People, governments, and businesses are slowly waking up to the new reality of machine intelligence and intelligent automation. Experts and scientists are trying lots of new things trying to find the limits of this new realm of possibility. And limits they have found.
Some people have found interesting challenges to overcome. Some people are just frustrated that machine intelligence is still mainly traditional software work where months are spent to fine tune the user experience, the exceptions and the rare border cases. Even if all technologies have limits which are important for deciding research directions, the newly conquered space of possible deep learning solutions is vast.
Recognizing a limit to solve as a topic to research while engineers are laboring full-time to implement the first and the easiest of newly possible solutions is hardly an AI winter. Progress in realizing many of the applications is slow because we have too few software engineers knowing how to utilize these new technologies. One needs to realize how long a typical software project takes and how many people it requires. Just check out any list of acknowledgements after any computer game you have played.
Even the most intelligent application of today is meaningless if it is not based on full understanding of the target use case. In addition to implementing the use case semantics and the architecture of the solution, there is the new dimension of training the system now also. If such an application is trained with bad data, it will lead to bad performance. Learning systems have to be patiently nurtured and reared just like human children. Where there is lack of good training data, architectural solutions can be used to facilitate transfer learning for example. Traditional software engineer sweat and tears are still required to build and nurture these new intelligent applications.
Even though AI implementation is a lot of work, it is work that can be done. This wasn't the case in the previous AI winters. Now we actually have the keys to the kingdom. We are just lacking engineering work to get all these collaborative swarms, robotic cars, and robotic construction workers done.
And people are still talking about Searle's Chinese Room, the distinction between narrow and general intelligence, and multitudes of other philosophical dead ends. If mammal brains were general intelligence machines, they would be similar in all animals. The reason that the general algorithm for general intelligence hasn't been found in the brain is simply that it doesn't exist there. What we find instead is that evolution has adapted the structure and the composition of the brain for each specific purpose, connecting together lots of narrow and special functions with the reward system glue.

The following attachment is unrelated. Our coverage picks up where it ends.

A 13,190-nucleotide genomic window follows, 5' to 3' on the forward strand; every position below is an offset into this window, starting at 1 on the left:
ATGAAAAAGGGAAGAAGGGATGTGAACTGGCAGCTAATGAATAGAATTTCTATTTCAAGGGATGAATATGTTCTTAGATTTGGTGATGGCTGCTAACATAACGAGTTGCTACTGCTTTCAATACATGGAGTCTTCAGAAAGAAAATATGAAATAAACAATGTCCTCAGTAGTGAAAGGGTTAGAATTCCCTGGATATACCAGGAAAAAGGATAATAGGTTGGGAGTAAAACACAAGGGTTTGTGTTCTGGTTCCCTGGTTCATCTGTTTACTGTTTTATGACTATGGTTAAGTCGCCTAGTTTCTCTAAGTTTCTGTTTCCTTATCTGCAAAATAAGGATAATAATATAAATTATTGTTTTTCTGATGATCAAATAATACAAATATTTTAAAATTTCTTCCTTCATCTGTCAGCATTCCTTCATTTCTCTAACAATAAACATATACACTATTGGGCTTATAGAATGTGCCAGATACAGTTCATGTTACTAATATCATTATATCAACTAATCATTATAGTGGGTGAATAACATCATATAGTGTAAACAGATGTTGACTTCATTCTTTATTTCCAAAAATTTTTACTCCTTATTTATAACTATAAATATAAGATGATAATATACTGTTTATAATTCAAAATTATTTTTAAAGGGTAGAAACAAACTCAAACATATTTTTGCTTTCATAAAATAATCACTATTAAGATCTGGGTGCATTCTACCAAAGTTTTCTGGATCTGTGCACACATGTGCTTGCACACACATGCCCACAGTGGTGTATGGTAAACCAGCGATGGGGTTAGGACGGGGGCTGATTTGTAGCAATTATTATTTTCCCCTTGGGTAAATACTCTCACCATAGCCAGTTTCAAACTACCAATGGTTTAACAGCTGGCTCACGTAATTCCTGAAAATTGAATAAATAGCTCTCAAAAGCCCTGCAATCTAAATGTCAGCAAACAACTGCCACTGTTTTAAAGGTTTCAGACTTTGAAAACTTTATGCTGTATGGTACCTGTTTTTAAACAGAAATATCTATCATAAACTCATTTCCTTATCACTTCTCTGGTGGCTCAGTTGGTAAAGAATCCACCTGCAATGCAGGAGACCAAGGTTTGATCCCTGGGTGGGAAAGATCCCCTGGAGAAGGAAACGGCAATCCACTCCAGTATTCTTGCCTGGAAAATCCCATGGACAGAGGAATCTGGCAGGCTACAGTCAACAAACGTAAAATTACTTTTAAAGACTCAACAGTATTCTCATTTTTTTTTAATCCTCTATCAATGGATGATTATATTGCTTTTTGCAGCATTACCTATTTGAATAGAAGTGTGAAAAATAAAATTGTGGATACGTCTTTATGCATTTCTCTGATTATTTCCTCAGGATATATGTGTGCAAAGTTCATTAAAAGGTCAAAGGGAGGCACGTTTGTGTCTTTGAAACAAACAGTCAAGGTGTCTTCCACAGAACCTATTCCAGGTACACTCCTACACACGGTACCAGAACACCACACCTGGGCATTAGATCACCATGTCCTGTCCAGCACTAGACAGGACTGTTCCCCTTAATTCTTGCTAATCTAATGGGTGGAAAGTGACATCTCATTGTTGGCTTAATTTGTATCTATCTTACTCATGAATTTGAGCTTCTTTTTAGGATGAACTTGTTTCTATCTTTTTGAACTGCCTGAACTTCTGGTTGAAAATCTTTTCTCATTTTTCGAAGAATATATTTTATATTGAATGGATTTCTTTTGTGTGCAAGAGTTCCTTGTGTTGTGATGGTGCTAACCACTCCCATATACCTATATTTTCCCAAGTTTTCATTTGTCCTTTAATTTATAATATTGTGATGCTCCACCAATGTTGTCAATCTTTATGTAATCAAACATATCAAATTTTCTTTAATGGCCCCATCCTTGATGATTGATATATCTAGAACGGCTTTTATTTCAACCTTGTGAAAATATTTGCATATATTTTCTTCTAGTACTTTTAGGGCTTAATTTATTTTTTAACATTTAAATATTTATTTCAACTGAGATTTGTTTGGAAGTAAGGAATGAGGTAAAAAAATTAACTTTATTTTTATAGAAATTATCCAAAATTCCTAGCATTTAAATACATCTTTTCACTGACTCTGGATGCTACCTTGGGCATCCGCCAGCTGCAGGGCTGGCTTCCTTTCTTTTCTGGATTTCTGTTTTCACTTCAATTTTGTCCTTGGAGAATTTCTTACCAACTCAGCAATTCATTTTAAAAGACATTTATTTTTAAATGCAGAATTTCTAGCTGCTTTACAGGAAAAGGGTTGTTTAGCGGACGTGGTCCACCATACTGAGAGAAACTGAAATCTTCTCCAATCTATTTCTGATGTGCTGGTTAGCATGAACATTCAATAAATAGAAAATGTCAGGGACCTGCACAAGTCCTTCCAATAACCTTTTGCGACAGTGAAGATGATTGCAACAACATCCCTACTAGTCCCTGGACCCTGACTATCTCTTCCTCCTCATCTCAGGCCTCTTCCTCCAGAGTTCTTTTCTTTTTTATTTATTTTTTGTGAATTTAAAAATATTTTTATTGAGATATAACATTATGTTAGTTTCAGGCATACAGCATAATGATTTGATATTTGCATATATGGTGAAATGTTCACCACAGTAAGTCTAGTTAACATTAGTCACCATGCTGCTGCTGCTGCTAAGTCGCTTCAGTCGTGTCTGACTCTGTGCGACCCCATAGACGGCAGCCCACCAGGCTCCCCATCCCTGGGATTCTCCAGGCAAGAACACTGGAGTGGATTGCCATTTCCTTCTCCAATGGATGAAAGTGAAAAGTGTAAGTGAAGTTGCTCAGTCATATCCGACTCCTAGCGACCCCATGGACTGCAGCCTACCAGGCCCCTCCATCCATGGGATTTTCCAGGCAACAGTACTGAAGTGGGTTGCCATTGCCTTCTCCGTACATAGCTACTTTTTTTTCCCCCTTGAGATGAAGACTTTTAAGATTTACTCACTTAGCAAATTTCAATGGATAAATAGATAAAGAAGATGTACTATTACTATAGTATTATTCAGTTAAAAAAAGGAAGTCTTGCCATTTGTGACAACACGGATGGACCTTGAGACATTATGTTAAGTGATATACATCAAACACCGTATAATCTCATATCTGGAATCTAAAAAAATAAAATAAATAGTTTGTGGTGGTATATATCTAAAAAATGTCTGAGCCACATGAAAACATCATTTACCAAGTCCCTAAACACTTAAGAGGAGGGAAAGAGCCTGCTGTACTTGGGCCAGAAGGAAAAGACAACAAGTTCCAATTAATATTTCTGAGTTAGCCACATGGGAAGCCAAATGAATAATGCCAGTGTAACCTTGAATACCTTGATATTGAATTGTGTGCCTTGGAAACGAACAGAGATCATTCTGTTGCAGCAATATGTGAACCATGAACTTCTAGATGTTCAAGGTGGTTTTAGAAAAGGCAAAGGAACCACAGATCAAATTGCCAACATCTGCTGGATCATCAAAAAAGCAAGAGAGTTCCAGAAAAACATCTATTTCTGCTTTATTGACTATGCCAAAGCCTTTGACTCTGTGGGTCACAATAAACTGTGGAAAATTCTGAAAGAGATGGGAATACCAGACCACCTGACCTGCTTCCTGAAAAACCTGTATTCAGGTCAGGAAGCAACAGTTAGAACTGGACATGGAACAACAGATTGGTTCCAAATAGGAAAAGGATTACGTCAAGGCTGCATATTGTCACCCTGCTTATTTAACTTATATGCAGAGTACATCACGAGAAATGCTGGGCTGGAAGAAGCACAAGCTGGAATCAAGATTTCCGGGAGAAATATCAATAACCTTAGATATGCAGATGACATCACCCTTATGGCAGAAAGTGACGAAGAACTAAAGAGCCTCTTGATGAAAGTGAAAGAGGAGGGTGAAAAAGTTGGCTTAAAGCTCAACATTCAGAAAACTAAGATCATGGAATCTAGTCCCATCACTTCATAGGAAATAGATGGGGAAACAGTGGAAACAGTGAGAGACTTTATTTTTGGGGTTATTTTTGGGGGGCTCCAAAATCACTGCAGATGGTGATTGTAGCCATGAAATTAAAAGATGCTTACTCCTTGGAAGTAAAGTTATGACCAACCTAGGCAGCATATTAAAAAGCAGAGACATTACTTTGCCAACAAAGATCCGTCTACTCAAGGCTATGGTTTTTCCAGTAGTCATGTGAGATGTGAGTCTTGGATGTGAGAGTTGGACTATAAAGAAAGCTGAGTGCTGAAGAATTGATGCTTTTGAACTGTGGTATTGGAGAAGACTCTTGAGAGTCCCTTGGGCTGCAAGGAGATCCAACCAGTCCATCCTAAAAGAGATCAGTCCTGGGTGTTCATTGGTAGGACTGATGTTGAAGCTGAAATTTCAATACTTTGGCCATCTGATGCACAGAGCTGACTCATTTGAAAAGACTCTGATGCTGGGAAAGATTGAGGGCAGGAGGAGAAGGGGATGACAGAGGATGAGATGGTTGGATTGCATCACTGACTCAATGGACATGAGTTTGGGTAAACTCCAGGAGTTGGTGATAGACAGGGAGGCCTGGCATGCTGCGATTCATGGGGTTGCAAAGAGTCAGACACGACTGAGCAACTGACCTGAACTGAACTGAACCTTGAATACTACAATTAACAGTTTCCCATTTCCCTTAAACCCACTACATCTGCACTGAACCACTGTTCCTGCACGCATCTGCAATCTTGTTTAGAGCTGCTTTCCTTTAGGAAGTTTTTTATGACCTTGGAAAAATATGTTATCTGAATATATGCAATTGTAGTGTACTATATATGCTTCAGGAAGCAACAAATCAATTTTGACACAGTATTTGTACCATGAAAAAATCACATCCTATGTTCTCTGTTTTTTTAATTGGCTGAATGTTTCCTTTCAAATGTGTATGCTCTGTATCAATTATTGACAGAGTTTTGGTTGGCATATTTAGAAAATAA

But worry not! We can still surpass human cognitive capabilities in all domains. It is just more work than just inventing one algorithm to rule them all and sprinkling magic fairy dust on the computer. Surprise and terror! Understanding the requirements still matters!
Working in machine learning field, I have been personally asked uncountable times if we could just remove everyone but the owner from the equation and make the machine train itself. It is way too soon for that. Even being the mad machine learning scientist, it makes even me uneasy to unleash buggy and quickly hashed-together half-baked AI systems free of proper guardianship to optimize some badly understood business case.
It is like giving your child to someone who wants "one of those child things". It must be so by extrapolation that the world is at the moment full of CEOs asking this same question from their trusted AI people. The old world order conserving itself boiling down to millionaire Tony Starks asking experts if they can build a J.A.R.V.I.S. and an Iron Man suit for them, because they can't do it themselves. But can the engineer trust the millionnaire, or will the pyramid builder be buried inside the Pharaoh's monument, nameless and forgotten? Why not just skip the middle man, remove the millionnaire from the equation instead, and just build the thing for oneself? Maybe we are discovering that peak post-human condition is not for sale, and cannot be acquired with money alone. Instead, trust will likely continue to rule supreme in this ultimate disruption.
We are still not at a point where such AI systems can be built by oneself, so networking of competence, computing and mechanical infrastructure, and of course IPR assets is required. But as we see in Google, if there is no trust for the proper guardianship of the resulting technology, it will not happen. But we will get there, surely.
Trust so happens to be Cybercom's core value. It keeps being continuously redefined in new contexts adding to its timeless relevance. In this new time of extreme possibility, this trust will fundamentally enable us to make the future happen.